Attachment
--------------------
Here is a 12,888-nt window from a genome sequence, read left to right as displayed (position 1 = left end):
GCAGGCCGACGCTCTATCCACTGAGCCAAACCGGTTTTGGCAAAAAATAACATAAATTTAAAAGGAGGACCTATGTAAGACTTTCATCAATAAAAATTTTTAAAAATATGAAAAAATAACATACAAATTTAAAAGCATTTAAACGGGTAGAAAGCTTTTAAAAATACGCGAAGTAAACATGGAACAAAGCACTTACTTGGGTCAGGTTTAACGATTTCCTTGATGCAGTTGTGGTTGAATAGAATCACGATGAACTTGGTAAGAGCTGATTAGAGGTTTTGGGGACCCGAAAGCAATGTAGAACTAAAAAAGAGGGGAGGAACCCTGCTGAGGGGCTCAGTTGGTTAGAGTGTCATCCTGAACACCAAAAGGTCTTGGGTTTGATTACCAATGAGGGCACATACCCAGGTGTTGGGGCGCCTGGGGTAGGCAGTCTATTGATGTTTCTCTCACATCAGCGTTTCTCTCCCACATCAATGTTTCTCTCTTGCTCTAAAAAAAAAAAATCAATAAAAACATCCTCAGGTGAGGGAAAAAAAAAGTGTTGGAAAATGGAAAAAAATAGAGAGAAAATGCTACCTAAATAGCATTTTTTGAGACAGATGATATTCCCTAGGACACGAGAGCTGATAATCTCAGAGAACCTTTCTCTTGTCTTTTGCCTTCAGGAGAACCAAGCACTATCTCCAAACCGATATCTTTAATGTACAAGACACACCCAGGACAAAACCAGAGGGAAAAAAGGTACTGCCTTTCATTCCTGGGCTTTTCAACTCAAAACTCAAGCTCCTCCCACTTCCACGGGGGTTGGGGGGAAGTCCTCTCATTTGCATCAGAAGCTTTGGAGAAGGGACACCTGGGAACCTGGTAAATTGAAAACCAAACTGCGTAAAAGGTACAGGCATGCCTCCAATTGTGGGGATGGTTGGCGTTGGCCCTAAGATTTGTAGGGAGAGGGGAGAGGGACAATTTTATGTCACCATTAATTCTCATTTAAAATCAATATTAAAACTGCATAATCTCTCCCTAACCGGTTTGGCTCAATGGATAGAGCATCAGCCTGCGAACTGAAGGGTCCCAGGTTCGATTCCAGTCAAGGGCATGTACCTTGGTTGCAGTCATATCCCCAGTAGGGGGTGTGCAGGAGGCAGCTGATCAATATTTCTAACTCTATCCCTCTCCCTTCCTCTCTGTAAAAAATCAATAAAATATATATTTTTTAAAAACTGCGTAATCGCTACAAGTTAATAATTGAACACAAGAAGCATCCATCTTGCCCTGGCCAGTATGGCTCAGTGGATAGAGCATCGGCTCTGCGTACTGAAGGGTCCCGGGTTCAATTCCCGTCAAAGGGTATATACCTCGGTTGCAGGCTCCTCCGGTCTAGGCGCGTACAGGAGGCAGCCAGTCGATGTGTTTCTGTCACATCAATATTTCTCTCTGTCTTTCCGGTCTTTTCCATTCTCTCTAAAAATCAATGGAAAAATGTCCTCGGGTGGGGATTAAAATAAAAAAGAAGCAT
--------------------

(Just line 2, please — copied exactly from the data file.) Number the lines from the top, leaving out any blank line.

GCAGGCCGACGCTCTATCCACTGAGCCAAACCGGTTTTGGCAAAAAATAACATAAATTTAAAAGGAGGACCTATGTAAGACTTTCATCAATAAAAATTTTTAAAAATATGAAAAAATAACATACAAATTTAAAAGCATTTAAACGGGTAGAAAGCTTTTAAAAATACGCGAAGTAAACATGGAACAAAGCACTTACTTGGGTCAGGTTTAACGATTTCCTTGATGCAGTTGTGGTTGAATAGAATCACGATGAACTTGGTAAGAGCTGATTAGAGGTTTTGGGGACCCGAAAGCAATGTAGAACTAAAAAAGAGGGGAGGAACCCTGCTGAGGGGCTCAGTTGGTTAGAGTGTCATCCTGAACACCAAAAGGTCTTGGGTTTGATTACCAATGAGGGCACATACCCAGGTGTTGGGGCGCCTGGGGTAGGCAGTCTATTGATGTTTCTCTCACATCAGCGTTTCTCTCCCACATCAATGTTTCTCTCTTGCTCTAAAAAAAAAAAATCAATAAAAACATCCTCAGGTGAGGGAAAAAAAAAGTGTTGGAAAATGGAAAAAAATAGAGAGAAAATGCTACCTAAATAGCATTTTTTGAGACAGATGATATTCCCTAGGACACGAGAGCTGATAATCTCAGAGAACCTTTCTCTTGTCTTTTGCCTTCAGGAGAACCAAGCACTATCTCCAAACCGATATCTTTAATGTACAAGACACACCCAGGACAAAACCAGAGGGAAAAAAGGTACTGCCTTTCATTCCTGGGCTTTTCAACTCAAAACTCAAGCTCCTCCCACTTCCACGGGGGTTGGGGGGAAGTCCTCTCATTTGCATCAGAAGCTTTGGAGAAGGGACACCTGGGAACCTGGTAAATTGAAAACCAAACTGCGTAAAAGGTACAGGCATGCCTCCAATTGTGGGGATGGTTGGCGTTGGCCCTAAGATTTGTAGGGAGAGGGGAGAGGGACAATTTTATGTCACCATTAATTCTCATTTAAAATCAATATTAAAACTGCATAATCTCTCCCTAACCGGTTTGGCTCAATGGATAGAGCATCAGCCTGCGAACTGAAGGGTCCCAGGTTCGATTCCAGTCAAGGGCATGTACCTTGGTTGCAGTCATATCCCCAGTAGGGGGTGTGCAGGAGGCAGCTGATCAATATTTCTAACTCTATCCCTCTCCCTTCCTCTCTGTAAAAAATCAATAAAATATATATTTTTTAAAAACTGCGTAATCGCTACAAGTTAATAATTGAACACAAGAAGCATCCATCTTGCCCTGGCCAGTATGGCTCAGTGGATAGAGCATCGGCTCTGCGTACTGAAGGGTCCCGGGTTCAATTCCCGTCAAAGGGTATATACCTCGGTTGCAGGCTCCTCCGGTCTAGGCGCGTACAGGAGGCAGCCAGTCGATGTGTTTCTGTCACATCAATATTTCTCTCTGTCTTTCCGGTCTTTTCCATTCTCTCTAAAAATCAATGGAAAAATGTCCTCGGGTGGGGATTAAAATAAAAAAGAAGCAT